In the decades since establishing Richardson Wildlife Foundation as a not for profit corporation in 1989 and his original land donation of 250 acres, Ed Richardson has purchased and donated to the Foundation many adjoining properties as they have come to market, while funding and directing the RWF staff to restore and manage native habitats over areas previously dedicated to farming row crops. To date we have restored hundreds of acres each of native prairie, woodland, oak savanna, and wetland habitat, and continue to add more each year.


In today’s fragmented Midwestern landscape not only is there less habitat available for wildlife to use but what remains is often not the same type of habitat as existed before development. Fire suppression, invasive plant species and time have made many areas less suitable to the native wildlife that occupied them previously.  Many species lack the ability to disperse long distances to suitable habitat and are lost over time. The land we’ve been able to restore around a core of remnant, unplowed and undrained prairie and wetland has allowed the local wildlife to sustain viable populations and flourish as the available habitat has grown. In addition to the original fauna known to use the site from the early days, other native species capable of dispersing longer distances have found the site. Every year that has passed we’ve recorded species using the site either year round or for migratory stopovers that we haven’t observed here before. The frequency of these finds is testament to the need for such places and the utility that RWF provides for wildlife.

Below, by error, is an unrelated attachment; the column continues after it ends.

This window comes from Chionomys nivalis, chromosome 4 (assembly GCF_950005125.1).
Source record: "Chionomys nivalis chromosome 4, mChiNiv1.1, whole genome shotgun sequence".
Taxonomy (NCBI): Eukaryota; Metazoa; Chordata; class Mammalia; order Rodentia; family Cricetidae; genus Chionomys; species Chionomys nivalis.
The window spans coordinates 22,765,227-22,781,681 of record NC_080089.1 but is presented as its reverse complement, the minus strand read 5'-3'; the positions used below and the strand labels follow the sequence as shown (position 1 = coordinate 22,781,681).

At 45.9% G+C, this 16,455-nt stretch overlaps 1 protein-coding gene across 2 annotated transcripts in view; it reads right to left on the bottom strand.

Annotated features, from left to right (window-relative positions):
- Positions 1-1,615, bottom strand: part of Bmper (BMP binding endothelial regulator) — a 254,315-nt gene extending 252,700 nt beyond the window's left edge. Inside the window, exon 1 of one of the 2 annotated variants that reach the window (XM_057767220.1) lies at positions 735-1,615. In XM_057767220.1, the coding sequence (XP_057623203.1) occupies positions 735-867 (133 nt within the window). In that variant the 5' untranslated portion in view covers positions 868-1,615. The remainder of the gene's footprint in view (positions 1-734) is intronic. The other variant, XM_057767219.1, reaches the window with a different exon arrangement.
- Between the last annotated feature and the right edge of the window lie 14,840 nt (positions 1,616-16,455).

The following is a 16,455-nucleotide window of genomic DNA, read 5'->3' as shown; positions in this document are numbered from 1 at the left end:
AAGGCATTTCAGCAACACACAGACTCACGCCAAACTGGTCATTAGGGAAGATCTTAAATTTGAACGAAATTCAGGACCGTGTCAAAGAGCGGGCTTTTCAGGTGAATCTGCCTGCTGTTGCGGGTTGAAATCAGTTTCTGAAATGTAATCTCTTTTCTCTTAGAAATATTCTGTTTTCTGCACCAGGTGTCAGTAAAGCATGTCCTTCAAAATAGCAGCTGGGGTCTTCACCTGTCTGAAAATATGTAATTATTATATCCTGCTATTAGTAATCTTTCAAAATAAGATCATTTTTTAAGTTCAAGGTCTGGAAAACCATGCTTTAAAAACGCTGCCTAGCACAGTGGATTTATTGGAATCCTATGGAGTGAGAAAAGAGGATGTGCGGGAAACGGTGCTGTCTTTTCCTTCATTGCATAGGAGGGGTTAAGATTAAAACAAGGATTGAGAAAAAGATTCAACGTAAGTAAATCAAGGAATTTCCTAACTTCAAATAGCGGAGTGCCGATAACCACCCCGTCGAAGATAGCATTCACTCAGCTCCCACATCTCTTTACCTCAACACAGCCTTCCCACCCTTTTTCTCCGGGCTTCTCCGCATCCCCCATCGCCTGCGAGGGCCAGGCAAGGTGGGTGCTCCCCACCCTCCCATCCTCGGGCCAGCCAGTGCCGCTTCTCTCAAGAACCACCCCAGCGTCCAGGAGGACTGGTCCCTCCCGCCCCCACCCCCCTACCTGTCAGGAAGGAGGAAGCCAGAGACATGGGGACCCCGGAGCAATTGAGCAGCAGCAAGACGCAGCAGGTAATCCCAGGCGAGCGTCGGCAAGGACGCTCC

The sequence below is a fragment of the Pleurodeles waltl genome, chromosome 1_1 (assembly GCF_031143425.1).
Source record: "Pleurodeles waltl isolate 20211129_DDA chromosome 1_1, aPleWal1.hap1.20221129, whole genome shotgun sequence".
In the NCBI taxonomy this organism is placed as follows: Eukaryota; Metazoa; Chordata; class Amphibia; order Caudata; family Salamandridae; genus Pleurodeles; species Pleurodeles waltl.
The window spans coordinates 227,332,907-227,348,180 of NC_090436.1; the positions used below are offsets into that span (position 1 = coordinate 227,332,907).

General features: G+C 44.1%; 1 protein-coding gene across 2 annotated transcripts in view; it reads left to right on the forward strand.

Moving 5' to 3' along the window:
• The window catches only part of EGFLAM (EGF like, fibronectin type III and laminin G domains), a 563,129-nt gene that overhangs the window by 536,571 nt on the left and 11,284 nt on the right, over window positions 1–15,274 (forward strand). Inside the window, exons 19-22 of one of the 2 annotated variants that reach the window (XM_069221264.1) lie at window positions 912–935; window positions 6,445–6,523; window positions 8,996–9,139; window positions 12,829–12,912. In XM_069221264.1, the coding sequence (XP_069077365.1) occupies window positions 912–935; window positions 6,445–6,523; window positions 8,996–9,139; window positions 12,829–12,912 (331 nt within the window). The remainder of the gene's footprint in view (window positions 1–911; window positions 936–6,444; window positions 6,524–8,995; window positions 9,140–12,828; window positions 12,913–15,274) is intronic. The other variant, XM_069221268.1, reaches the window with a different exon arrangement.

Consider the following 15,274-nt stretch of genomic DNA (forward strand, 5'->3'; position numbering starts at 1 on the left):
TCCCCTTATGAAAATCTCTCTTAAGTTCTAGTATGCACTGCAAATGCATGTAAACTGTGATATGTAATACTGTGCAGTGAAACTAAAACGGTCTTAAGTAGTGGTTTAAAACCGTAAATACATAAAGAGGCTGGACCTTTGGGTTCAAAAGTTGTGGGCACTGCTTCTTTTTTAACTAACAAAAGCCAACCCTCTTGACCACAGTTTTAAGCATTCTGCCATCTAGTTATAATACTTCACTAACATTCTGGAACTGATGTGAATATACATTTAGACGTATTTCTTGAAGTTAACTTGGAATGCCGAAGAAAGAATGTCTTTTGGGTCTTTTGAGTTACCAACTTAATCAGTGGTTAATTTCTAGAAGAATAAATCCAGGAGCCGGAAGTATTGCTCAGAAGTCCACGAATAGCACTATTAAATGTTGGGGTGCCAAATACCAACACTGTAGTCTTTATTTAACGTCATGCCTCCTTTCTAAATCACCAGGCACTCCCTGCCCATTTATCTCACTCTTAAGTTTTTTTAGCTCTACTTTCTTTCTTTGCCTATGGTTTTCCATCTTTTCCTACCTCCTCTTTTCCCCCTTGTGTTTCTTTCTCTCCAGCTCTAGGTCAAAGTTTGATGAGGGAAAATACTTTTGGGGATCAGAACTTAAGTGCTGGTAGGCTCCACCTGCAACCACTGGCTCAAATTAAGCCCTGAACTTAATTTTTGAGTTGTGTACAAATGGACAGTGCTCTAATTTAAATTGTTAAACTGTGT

To better conserve and restore a naturally functional landscape we must understand as much as we can about nature. Over the years, RWF has embraced the opportunity to host numerous field studies conducted by scientists representing university and government agencies. We continue to encourage research on-site to help broaden the base of scientific understanding of native habitats and restoration methods. Interest in nature is often strongest while we are young but there is no reason it should ever wane. To fan the flames of that interest and inspire curious minds to continue to be enthusiastic in learning about and living with nature, RWF hosts educational visits for school and scouting groups of all ages whenever possible.


In the years to come there will be no shortage of work to be done: new blocks of habitat to restore, existing habitat to improve through the addition of greater species diversity or the elimination of invasives, species of native plants and animals to introduce to the site, wetlands to build, trees to plant… The project list for the Foundation is every bit as long as its list of accomplishments. We’re very fortunate to have been enabled to make the strides that we have over the years in fulfilling our mission, and we hope to match that productivity in the coming years.


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